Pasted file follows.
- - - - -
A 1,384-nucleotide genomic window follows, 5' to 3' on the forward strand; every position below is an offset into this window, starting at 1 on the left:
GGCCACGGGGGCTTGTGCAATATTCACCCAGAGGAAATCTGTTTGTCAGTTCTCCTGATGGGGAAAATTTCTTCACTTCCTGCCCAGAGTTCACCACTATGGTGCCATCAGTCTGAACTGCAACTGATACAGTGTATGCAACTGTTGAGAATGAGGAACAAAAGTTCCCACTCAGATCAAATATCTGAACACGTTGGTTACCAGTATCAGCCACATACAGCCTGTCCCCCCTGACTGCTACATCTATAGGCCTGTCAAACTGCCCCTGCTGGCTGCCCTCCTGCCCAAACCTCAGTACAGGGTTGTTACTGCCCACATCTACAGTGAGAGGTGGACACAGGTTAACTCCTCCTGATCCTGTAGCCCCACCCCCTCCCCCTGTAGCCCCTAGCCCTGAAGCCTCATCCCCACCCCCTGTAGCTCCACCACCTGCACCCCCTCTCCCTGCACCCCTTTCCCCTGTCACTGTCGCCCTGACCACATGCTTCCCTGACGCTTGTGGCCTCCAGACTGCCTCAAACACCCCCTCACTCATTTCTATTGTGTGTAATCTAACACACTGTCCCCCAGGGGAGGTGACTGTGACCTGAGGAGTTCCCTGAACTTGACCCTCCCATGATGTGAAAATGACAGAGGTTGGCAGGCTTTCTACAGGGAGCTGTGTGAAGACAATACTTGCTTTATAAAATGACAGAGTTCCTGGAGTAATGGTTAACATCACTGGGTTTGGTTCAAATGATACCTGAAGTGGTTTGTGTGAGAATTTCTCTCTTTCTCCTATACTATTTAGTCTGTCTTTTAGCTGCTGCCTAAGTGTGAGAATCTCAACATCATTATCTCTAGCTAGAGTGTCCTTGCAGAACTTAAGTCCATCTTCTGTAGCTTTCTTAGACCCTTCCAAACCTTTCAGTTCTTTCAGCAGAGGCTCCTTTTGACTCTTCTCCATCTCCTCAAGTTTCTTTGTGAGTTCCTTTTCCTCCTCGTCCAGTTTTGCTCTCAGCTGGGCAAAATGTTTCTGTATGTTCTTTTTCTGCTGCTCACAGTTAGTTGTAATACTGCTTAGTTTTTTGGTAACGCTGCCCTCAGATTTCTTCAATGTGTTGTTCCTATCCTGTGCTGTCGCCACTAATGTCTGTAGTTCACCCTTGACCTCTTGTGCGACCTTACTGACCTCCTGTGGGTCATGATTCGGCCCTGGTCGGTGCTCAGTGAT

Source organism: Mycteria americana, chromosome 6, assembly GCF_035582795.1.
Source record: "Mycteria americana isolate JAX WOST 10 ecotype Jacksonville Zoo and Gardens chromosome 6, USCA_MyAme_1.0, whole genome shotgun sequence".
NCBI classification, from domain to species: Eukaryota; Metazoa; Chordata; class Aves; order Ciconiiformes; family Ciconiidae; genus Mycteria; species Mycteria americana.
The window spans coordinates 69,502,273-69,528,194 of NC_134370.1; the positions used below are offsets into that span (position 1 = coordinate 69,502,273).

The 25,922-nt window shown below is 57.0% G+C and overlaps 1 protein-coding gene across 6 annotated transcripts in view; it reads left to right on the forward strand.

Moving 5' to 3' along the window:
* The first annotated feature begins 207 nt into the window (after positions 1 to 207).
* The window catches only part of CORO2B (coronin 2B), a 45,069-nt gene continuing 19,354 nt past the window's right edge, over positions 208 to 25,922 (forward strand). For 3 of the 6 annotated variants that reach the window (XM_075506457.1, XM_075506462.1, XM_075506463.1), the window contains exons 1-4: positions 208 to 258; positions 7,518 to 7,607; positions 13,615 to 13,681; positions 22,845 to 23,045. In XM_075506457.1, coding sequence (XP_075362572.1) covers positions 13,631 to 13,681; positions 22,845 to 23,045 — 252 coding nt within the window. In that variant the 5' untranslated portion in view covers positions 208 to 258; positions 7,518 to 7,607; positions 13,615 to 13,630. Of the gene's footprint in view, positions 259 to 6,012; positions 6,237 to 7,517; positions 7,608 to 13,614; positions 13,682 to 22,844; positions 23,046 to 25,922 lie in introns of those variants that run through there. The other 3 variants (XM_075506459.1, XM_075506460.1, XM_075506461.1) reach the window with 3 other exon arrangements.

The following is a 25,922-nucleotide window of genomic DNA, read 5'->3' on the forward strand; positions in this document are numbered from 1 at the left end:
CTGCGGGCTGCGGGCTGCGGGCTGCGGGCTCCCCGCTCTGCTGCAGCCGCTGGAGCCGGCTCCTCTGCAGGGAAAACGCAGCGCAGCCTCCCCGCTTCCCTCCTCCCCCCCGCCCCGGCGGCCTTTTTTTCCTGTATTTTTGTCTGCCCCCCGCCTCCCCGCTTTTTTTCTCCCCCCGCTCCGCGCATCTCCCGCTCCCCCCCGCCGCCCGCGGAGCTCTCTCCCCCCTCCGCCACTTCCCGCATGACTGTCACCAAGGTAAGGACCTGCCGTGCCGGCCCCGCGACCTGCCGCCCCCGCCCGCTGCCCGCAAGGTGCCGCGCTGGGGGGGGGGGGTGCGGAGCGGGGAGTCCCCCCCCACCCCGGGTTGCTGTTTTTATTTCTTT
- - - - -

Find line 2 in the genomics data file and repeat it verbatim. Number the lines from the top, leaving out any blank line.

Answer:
GGCCACGGGGGCTTGTGCAATATTCACCCAGAGGAAATCTGTTTGTCAGTTCTCCTGATGGGGAAAATTTCTTCACTTCCTGCCCAGAGTTCACCACTATGGTGCCATCAGTCTGAACTGCAACTGATACAGTGTATGCAACTGTTGAGAATGAGGAACAAAAGTTCCCACTCAGATCAAATATCTGAACACGTTGGTTACCAGTATCAGCCACATACAGCCTGTCCCCCCTGACTGCTACATCTATAGGCCTGTCAAACTGCCCCTGCTGGCTGCCCTCCTGCCCAAACCTCAGTACAGGGTTGTTACTGCCCACATCTACAGTGAGAGGTGGACACAGGTTAACTCCTCCTGATCCTGTAGCCCCACCCCCTCCCCCTGTAGCCCCTAGCCCTGAAGCCTCATCCCCACCCCCTGTAGCTCCACCACCTGCACCCCCTCTCCCTGCACCCCTTTCCCCTGTCACTGTCGCCCTGACCACATGCTTCCCTGACGCTTGTGGCCTCCAGACTGCCTCAAACACCCCCTCACTCATTTCTATTGTGTGTAATCTAACACACTGTCCCCCAGGGGAGGTGACTGTGACCTGAGGAGTTCCCTGAACTTGACCCTCCCATGATGTGAAAATGACAGAGGTTGGCAGGCTTTCTACAGGGAGCTGTGTGAAGACAATACTTGCTTTATAAAATGACAGAGTTCCTGGAGTAATGGTTAACATCACTGGGTTTGGTTCAAATGATACCTGAAGTGGTTTGTGTGAGAATTTCTCTCTTTCTCCTATACTATTTAGTCTGTCTTTTAGCTGCTGCCTAAGTGTGAGAATCTCAACATCATTATCTCTAGCTAGAGTGTCCTTGCAGAACTTAAGTCCATCTTCTGTAGCTTTCTTAGACCCTTCCAAACCTTTCAGTTCTTTCAGCAGAGGCTCCTTTTGACTCTTCTCCATCTCCTCAAGTTTCTTTGTGAGTTCCTTTTCCTCCTCGTCCAGTTTTGCTCTCAGCTGGGCAAAATGTTTCTGTATGTTCTTTTTCTGCTGCTCACAGTTAGTTGTAATACTGCTTAGTTTTTTGGTAACGCTGCCCTCAGATTTCTTCAATGTGTTGTTCCTATCCTGTGCTGTCGCCACTAATGTCTGTAGTTCACCCTTGACCTCTTGTGCGACCTTACTGACCTCCTGTGGGTCATGATTCGGCCCTGGTCGGTGCTCAGTGAT